Paul L. Caron

Thursday, February 14, 2013

More on Washington & Lee's 3L Program

W&L LogoFollowing up on last month's post, Washington & Lee Is the Biggest Legal Education Story of 2013:  The Legal Whiteboard:  Jim Moliterno Answers Questions on W&L's 3L Program; Supplies Additional Data on W&L:

My previous post on Washington & Lee's 3L Program stirred a lot of interest and commentary, including some disbeleiving critics.  Fortunately, Professor Jim Moliterno agreed to write a reply essay, below, that completes the cycle. ...

Are students really coming to W&L because of the new curriculum?  Yes, to a significant extent. How do we know?  Because the entering students say so. ...

There is empirical evidence that the W&L curriculum reform is engaging students more than in the traditional “no plan” third year curriculum. Is it perfect evidence? Of course not.  Is it definitive evidence that has no flaw? Of course not. Is anything ever supported by perfect, definite evidence that has no flaw? Not to my knowledge.  We make all of our most important decisions in life based on the best available evidence. As long as the evidence is empirically sound and statistically significant, it is worthy of respect. The evidence of W&L 3L engagement increases is sound and statistically significant and marks a path toward further research and verification. ...

Here is what the empirical evidence from the LSSSE surveys shows and what it does not show: students are more engaged in their work and their work includes more writing, more collaboration and more problem solving. Here are a few charts even more striking than those Bill used in his post. Together they say that significantly more than their peers or their predecessors at W&L, current third year students are working more, writing more, collaborating more, applying law to real world problems more, and preparing for class more often. Overall, they describe a harder-working, more engaged student body. And they are working harder at acquire the skills that matter to success as a lawyer. ...

Legal education and the legal profession are at a crossroads. Applications are strikingly down for a reason. Schools can stand pat if they choose, and some have the market power to do so for a significant time after change would be prudent and effective. All others do so at their peril. Change is not good merely for change’s sake. But it is not prudent to stay the same when the world has changed. The practicing branch has changed; client needs and demands have changed; the society that the legal profession claims to serve has changed. Only legal education (and the organized bar) now remain stubbornly tied to anachronistic ways. The legal profession itself and legal education in particular, live as if they had eyes on the back of their head, but none on their face. Only what is past seems to be valued-- Even when what has past has no empirical basis and the conditions in which it exists have dramatically changed.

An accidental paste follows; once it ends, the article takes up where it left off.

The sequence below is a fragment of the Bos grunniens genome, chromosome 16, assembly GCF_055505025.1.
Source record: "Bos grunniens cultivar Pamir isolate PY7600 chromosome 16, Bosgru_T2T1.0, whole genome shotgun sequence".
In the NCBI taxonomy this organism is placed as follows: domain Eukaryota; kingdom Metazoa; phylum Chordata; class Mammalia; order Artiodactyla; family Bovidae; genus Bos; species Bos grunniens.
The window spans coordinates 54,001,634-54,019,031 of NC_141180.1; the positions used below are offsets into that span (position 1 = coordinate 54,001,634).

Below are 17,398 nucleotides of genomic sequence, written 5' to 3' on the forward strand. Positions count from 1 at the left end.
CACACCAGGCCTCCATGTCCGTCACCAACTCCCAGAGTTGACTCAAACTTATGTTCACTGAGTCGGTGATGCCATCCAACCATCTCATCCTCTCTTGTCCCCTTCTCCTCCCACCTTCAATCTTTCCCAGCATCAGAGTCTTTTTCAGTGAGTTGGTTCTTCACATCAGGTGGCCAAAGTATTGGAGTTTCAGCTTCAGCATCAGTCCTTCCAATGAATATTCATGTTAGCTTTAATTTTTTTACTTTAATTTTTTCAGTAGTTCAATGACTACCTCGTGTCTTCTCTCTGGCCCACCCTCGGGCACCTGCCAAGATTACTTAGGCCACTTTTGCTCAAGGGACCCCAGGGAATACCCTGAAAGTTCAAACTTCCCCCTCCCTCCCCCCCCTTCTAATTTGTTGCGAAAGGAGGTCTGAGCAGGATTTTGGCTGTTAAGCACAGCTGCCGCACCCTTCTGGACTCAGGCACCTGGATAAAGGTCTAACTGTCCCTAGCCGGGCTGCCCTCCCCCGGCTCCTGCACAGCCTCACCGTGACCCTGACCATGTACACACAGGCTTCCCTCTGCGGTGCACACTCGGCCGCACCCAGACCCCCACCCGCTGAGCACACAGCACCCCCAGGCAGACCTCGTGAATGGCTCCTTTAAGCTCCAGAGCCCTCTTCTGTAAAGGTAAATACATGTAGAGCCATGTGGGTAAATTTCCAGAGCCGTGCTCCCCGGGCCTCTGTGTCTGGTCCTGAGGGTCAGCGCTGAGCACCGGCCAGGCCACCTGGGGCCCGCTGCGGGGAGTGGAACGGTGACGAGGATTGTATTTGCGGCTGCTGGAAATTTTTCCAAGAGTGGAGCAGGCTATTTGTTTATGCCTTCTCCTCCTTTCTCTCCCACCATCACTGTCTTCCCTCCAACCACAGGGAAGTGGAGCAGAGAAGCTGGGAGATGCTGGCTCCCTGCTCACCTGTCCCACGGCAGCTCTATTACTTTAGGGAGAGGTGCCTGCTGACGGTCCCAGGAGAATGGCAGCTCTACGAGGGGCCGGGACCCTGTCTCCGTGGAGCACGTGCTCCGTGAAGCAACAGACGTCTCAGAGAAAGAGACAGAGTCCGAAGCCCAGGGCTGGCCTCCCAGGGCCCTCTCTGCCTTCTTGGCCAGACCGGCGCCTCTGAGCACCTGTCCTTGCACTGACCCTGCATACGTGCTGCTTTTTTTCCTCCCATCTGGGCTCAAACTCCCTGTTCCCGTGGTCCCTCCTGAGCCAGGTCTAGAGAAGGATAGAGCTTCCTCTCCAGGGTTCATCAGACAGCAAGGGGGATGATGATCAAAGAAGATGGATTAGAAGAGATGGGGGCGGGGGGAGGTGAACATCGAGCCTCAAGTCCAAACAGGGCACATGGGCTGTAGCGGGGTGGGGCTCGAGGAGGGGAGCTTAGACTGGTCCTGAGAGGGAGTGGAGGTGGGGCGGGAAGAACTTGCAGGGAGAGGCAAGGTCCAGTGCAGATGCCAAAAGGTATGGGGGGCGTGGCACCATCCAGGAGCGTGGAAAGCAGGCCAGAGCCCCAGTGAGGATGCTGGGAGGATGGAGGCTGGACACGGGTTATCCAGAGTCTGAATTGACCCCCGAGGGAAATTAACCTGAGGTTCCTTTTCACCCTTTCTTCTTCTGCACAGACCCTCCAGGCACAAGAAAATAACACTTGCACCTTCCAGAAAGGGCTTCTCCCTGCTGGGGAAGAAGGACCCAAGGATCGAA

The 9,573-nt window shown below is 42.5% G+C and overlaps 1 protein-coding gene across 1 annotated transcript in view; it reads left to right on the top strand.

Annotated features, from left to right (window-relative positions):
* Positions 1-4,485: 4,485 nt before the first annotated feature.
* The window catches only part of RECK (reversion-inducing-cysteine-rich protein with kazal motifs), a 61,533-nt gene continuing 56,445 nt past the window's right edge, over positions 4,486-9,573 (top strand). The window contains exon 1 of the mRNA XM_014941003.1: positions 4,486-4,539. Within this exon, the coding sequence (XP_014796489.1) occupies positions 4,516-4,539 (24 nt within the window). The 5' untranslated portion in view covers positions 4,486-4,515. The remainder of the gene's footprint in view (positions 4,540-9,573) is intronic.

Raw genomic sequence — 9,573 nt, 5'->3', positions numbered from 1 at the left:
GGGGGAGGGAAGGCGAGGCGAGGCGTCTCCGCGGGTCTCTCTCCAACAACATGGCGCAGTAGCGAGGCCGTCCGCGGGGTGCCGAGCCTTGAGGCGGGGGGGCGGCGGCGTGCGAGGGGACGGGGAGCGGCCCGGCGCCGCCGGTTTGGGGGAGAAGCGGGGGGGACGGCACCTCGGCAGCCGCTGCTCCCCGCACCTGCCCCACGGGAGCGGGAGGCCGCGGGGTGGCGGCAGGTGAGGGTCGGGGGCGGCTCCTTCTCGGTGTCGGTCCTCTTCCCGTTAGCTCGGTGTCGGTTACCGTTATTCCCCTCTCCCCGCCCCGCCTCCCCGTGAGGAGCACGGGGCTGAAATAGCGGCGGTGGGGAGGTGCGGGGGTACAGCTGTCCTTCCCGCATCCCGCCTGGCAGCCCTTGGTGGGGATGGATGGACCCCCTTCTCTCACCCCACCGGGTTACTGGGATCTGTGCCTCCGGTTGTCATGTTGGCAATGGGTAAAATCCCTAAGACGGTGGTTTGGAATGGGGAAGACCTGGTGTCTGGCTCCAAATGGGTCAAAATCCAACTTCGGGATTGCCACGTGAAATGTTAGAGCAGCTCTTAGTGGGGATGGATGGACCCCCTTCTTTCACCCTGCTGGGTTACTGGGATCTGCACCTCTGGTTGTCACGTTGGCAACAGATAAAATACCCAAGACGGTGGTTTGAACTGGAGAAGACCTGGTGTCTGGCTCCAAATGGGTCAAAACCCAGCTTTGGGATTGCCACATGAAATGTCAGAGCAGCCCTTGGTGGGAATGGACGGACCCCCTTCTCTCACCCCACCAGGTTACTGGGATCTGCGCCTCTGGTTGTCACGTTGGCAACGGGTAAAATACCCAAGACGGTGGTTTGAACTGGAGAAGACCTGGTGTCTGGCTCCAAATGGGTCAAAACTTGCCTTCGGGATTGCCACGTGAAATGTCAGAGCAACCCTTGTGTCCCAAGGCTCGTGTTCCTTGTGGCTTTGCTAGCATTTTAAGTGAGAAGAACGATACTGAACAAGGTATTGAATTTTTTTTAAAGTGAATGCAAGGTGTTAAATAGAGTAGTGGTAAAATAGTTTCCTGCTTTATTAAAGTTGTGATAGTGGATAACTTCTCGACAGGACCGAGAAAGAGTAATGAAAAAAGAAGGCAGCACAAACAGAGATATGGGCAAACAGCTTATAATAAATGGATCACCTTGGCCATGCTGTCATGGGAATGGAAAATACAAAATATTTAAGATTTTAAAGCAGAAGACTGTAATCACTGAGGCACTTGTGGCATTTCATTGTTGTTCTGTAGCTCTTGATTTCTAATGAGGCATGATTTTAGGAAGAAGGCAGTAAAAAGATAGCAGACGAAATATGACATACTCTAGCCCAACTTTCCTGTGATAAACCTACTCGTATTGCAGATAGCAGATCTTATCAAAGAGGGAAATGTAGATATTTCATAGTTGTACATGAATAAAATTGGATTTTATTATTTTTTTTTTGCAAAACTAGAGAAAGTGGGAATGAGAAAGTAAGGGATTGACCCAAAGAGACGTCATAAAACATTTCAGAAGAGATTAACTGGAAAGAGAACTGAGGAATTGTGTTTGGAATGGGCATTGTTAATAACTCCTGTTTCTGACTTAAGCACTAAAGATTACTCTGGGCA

Bill Henderson based his opinion on good data.  Not perfect data but good data. Data sufficient to guide decisions in most realms of life and work.  The responses to Bill’s post to date have been based on virtualy no data, but rather on surmise and rumor and vague impressions of W&L’s. My fondest hope would be that many thoughtful, careful innovators pursue their projects and produce as much data as the legal education project allows.  This is not a one-size-fits-all enterprise. But the W&L reform is one that preserves the best of a traditional legal education while enhancing what can be improved about traditional legal education. It does not deny the value of academic work. It does not deny the value of traditional teaching methods. It adds to them third year experiences that the best data available shows are having positive effects.

Update:  David Bernstein (George Mason) offers a more skeptical view here.

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